Exercises for a Lazy Gelding
Q. What do you suggest for exercises? I have a gelding that tends to be lazy and is resistant in his rib cage. Currently I am doing a lot of bending and moving off my leg at all gaits. I work him over poles and longe line him. I get the lift for the transitions but have a hard time maintaining. I use a third of the arena, with stops and roll backs. Any suggestions would be welcome. Also, he is excellent at showmanship, except when he gets nervous or bored when he becomes lippy. Obviously, I don’t want to constantly be at him about the face.
Thank you in advance,
A. Terri, It sounds like you’re on the right track with a lot of what you’re doing. I would suggest doing the same exercises but use the whole arena. When you start to lose the lift and rhythm after your first few strides you can ‘peel off’ or go into a small circle. You want to make sure you use your inside rein and wrap your horse around your inside leg while still applying outside leg. You want to think about your circles like you’re wrapping around a large barrel. The circles will help your horse slow down and achieve more lift. Remember not to chase your horse into the circle. Use the whole arena and anytime you feel your horse ‘lay down,’ go to a circle. You can go to a half or even quarter circle at times, especially as he gets better. Incorporate this with your stops and roll backs. Be sure to not always do the same maneuvers…change things up. Sometimes you might break down to a trot and push his shoulder around using your inside foot forward, just behind the girth. Always stay a step ahead of your horse and keep him waiting and listening to you. As far as showmanship goes, if he’s a little anxious I would work your transitions, spin and back before moving on to the set up which takes more focus. Get the edge off first or even lunge for a few minutes if he is overly anxious. This way you are encouraging a relaxed attitude which will help with the patience factor.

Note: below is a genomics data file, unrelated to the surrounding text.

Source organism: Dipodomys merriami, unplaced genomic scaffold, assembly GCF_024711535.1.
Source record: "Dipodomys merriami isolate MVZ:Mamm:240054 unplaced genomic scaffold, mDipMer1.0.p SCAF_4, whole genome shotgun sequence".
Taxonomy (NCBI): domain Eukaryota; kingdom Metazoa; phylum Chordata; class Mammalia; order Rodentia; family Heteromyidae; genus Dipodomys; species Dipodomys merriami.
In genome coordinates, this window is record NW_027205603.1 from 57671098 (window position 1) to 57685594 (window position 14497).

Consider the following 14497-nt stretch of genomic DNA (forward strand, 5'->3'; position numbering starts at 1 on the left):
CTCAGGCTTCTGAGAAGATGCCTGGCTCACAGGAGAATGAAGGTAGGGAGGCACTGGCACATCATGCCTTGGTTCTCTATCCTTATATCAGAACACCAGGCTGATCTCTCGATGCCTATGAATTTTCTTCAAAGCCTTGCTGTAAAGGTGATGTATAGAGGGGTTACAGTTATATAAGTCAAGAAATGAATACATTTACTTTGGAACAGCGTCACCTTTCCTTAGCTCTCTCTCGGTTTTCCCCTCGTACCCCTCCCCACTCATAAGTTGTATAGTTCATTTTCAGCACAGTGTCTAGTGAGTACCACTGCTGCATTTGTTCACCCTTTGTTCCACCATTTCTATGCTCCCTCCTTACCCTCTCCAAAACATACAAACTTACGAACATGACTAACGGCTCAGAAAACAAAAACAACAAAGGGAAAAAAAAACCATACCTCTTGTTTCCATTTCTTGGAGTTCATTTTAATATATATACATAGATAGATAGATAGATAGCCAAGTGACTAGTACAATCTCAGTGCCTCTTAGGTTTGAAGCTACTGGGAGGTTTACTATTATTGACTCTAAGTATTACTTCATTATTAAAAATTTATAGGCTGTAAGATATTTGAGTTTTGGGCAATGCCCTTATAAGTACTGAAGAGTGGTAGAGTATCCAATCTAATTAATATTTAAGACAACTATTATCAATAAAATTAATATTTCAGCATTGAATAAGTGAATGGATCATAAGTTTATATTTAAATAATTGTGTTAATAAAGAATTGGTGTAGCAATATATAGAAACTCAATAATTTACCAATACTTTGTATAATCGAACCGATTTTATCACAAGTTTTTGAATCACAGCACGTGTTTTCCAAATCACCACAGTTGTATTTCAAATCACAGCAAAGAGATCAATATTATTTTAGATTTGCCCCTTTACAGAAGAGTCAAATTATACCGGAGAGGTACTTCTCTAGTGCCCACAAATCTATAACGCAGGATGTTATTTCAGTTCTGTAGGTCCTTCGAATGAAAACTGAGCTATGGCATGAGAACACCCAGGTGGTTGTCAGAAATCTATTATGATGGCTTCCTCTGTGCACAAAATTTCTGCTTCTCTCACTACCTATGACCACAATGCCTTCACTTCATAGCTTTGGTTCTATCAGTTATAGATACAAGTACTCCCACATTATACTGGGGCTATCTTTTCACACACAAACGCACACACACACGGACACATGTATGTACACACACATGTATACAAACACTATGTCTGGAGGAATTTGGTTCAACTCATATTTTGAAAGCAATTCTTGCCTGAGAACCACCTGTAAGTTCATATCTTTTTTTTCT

Best of luck,
Troy Green is a firm believer in the importance of a good foundation for every horse with balance, rhythm, and self-carriage being key. A good foundation equals longevity in the show pen. Troy has won over two dozen All American Quarter Horse Congress Championships in western pleasure, versatility, reining, halter and western riding, and has coached clients to over 50 Congress championships. Troy has three AQHA World Championships and two National Championships under his belt, and has won at all major futurities. He spent three years on the national board of the NSBA.
Troy Green has an extensive background working with youth and amateurs at all levels and of various disciplines. He specializes in pleasure futurity and all around horses.
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